President Obama’s call in last week’s State of the Union address for high-quality pre-kindergarten education for all American children is long overdue.
The rest of the developed world is well ahead of the United States when it comes to universal pre-K. Just 69 percent of American four-year-olds are in any kind of program, compared to nearly all four-year-olds in most of Western Europe, Japan, and Taiwan, where pre-K is usually part of the public school systems. In other words, for some of the United States’ chief economic competitors, school starts a full year earlier.
But the United States has been catching up. The biggest growth has been in state-run programs, where pre-K enrollment doubled during the 2000s. Thirty-nine states now offer programs, most of them means-tested, compared to eight states in 1980. Only sparsely populated Western states have no programs at all. Nine states have “universal” preschool programs, in which pre-K is supposed to be available to all who apply.
High-quality pre-K programs can have an immensely positive and cost-effective impact on young children, particularly on the most disadvantaged. One year of intensive cognitive enrichment in model programs, such as the famous Perry Preschool project, can catapult an adult into a different life trajectory—where he or she is more likely to graduate high school, stay out of crime, form stable relationships and families, and ultimately earn more money. For programs like Perry Preschool, the cost-benefit analysis would make any policymaker swoon; every public dollar spent gives back seven dollars worth in future benefits.
The problem is that the average pre-K experience in the United States is not high-quality. According to the National Institute for Early Education Research, only five states provide programs satisfy all of their quality benchmarks. Most children enrolled in state pre-K programs have teachers who are only required to have a high school degree and earn less than K-12 teachers. Head Start, the federal program for young children in poverty, has a spotty record when it comes to average quality and impact on student achievement. Moreover, more than half the country’s impoverished children, whom Head Start and means-tested state-run programs are designed to serve, are not enrolled in any pre-K program.
The challenge then will be to raise overall quality, expand to scale, and at manageable costs—and all while convincing the public the massive new funding to make it happen are worth it in the long term.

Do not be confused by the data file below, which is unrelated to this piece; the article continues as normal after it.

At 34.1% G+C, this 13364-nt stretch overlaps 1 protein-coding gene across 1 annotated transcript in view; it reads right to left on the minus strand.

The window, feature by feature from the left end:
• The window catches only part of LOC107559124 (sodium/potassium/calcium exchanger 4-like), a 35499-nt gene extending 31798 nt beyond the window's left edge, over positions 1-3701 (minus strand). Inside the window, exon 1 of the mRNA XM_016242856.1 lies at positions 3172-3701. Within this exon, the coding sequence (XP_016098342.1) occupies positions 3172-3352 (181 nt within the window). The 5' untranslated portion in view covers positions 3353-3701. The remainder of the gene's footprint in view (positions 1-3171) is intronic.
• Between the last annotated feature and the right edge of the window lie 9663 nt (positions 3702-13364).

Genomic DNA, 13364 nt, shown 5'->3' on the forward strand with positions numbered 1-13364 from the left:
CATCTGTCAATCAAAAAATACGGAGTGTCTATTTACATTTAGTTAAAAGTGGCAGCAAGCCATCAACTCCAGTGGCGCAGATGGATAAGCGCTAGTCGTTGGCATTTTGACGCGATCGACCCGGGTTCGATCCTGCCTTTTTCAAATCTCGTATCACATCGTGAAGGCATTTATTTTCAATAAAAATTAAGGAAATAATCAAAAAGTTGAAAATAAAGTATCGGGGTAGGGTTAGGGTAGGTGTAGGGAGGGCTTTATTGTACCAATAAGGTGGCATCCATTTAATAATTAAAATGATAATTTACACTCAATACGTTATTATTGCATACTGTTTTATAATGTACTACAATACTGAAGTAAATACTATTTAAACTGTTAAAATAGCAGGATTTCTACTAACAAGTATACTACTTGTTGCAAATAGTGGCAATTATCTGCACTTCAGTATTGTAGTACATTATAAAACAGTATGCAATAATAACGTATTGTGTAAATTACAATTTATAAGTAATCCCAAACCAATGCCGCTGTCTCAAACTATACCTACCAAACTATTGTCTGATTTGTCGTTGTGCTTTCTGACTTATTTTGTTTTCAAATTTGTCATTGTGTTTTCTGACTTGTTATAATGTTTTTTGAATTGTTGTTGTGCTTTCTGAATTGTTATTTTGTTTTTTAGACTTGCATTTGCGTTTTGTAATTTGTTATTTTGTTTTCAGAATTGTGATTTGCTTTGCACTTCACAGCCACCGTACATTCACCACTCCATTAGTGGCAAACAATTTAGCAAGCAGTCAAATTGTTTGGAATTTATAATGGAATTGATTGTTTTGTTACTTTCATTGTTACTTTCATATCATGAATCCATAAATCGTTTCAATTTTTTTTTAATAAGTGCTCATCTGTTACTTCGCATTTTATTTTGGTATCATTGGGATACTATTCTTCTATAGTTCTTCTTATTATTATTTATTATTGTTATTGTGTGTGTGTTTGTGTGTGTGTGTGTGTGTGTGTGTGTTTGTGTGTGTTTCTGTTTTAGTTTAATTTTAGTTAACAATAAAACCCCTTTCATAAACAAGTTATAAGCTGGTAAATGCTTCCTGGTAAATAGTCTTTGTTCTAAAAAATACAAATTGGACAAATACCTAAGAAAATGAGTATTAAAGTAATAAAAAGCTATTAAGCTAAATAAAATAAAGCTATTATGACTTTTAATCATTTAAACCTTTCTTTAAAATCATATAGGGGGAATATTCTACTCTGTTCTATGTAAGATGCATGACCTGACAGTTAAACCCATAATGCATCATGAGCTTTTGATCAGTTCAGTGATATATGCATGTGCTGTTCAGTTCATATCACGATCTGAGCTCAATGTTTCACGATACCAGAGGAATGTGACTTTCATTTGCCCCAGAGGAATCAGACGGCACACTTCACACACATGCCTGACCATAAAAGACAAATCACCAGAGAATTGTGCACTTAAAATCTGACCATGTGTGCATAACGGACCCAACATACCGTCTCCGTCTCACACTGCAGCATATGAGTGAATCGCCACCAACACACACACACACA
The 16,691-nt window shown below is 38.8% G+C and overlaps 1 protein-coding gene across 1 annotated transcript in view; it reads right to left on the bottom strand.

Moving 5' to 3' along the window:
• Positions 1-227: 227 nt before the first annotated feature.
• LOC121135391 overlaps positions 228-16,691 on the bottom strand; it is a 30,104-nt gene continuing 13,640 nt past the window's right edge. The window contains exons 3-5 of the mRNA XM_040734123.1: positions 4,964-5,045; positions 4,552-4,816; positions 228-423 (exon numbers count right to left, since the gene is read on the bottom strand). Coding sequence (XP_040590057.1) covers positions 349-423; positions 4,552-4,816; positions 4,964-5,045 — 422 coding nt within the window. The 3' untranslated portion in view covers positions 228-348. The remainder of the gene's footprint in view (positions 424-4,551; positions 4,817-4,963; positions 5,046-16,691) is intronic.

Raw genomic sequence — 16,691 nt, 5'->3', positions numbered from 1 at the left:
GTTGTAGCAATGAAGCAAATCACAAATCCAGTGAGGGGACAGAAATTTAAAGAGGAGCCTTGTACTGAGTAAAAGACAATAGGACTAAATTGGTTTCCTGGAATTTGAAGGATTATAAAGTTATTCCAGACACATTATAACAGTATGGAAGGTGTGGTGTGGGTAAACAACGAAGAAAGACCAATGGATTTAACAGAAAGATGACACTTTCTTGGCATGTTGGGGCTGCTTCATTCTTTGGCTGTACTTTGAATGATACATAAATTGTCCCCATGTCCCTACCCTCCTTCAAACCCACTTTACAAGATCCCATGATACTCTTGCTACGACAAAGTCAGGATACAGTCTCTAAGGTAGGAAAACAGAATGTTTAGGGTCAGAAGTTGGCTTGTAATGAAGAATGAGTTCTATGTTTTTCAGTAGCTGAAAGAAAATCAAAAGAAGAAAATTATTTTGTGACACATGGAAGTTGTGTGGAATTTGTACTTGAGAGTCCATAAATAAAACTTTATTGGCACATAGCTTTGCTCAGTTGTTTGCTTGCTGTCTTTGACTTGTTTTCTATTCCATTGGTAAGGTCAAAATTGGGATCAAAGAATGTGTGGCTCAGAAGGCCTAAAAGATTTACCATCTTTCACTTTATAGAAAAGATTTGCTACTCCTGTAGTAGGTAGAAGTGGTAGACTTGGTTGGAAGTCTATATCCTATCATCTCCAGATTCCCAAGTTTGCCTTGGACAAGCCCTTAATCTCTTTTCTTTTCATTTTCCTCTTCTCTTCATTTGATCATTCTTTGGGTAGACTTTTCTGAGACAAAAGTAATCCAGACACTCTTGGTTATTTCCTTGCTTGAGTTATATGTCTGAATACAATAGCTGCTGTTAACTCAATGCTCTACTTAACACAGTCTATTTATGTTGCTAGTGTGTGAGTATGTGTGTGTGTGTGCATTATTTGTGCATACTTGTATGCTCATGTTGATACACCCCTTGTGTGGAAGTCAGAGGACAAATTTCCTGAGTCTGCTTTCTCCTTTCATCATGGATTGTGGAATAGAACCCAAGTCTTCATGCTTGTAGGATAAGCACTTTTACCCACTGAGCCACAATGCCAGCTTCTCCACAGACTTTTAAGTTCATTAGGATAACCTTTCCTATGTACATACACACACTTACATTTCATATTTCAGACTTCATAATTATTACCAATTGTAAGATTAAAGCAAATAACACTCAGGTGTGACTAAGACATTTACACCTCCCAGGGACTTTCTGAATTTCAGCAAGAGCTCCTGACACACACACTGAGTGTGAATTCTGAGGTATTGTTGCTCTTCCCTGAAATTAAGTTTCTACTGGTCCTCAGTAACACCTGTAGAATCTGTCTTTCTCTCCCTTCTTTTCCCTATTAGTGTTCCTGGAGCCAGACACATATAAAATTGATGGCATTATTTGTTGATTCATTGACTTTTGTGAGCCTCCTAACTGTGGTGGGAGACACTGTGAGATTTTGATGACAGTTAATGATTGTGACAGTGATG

Luckily we know it is possible, and in the most unlikely of places: red-state, rural, far-from-wealthy, and tea-party-strong Oklahoma. Its state-run program is universal and has among the highest enrollment rates of any in the country, serving roughly three-quarters of the state’s four-year-olds. The program’s architects wisely folded pre-K into the existing public school system. Funding, which comes from the same general education budget as K-12, is therefore safe from line-item slashing that so often occurs during recessionary budget cuts. The same K-12 teacher standards (e.g., requiring a college degree or certification) and salaries are extended to pre-K teachers. Students’ cognitive gains have been huge; compared to their peers who did not attend the state’s pre-K program, they were nine months ahead in reading and five months ahead in math. While it may be too early to draw definitive conclusions about these children’s long-term success since the program has only existed for fifteen years, the magnitude of the short-term cognitive gains bodes well for sustained behavioral effects. Most remarkably, Oklahoma has pulled this off while spending only $7,500 per pupil per year—more than the average for all state-run programs (i.e., means-tested and universal), but much less than other model programs like the Perry Preschool project.
What role should the federal government take in expanding high-quality pre-K on a national scale? According to a recently released Center for American Progress proposal considered to be Obama’s blueprint, the federal role will primarily be to help fund state programs. The proposal calls for federal matching grants up to $10,000 per child—a more generous amount above and beyond what Oklahoma spends—with some additional grants for especially needy districts. The taxpayer’s bill would be an estimated $10.5 billion a year. It remains to be seen whether Congress will stomach a new social spending program at a time when austerity and debt negotiations are issue number one on the agenda.
States could certainly use the funding help. State per-pupil pre-K spending for all programs has declined by 15 percent in the last ten years. While Oklahoma stands as a shiny example, other states are backtracking on quality largely because of budget cuts. In 2010, Arizona became the first state to cancel its entire pre-K program. California and New York have eliminated regular site visits to monitor quality. Other states are reducing the frequency of site visits.
In this era of austerity, a more realistic short-term goal would be to ensure that existing pre-K monies are well-spent on the neediest children. Here the Obama administration has made some positive impact. The lowest-performing Head Start programs are being forced to “recompete” for funding based on a new set of quality benchmarks. By 2014, half of all Head Start teachers must hold bachelor’s degrees. A new federal competitive-grant program rewards states that expand access to poor children and build robust evaluation systems for better quality control. These are small initial steps that move the country in the direction of the ultimate long-term goal of high-quality pre-K for all.
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